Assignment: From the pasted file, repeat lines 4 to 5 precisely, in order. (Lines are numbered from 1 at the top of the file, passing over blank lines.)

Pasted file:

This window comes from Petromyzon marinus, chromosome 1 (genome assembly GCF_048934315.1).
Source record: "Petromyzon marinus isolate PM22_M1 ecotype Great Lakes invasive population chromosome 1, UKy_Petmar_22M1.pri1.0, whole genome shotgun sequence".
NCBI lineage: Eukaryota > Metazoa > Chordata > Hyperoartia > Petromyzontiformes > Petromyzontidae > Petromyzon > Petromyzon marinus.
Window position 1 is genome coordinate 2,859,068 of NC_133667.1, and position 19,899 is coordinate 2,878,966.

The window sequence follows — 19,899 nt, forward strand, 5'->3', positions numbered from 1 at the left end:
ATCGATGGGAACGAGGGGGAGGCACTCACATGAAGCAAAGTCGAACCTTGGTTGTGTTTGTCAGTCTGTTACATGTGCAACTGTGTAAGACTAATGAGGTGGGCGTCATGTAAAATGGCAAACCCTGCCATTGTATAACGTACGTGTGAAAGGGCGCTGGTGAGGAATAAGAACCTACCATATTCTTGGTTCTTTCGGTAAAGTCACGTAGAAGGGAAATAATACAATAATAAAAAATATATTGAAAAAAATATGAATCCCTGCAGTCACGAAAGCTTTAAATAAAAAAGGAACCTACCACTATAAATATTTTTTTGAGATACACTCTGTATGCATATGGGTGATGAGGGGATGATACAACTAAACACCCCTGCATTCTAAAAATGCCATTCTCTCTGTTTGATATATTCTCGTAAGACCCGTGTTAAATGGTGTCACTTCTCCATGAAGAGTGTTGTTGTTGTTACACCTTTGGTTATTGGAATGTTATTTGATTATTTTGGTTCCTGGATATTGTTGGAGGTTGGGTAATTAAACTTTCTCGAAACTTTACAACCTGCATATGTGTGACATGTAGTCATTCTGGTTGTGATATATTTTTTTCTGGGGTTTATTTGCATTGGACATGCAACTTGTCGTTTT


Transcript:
Window position 1 is genome coordinate 2,859,068 of NC_133667.1, and position 19,899 is coordinate 2,878,966.

The window sequence follows — 19,899 nt, forward strand, 5'->3', positions numbered from 1 at the left end: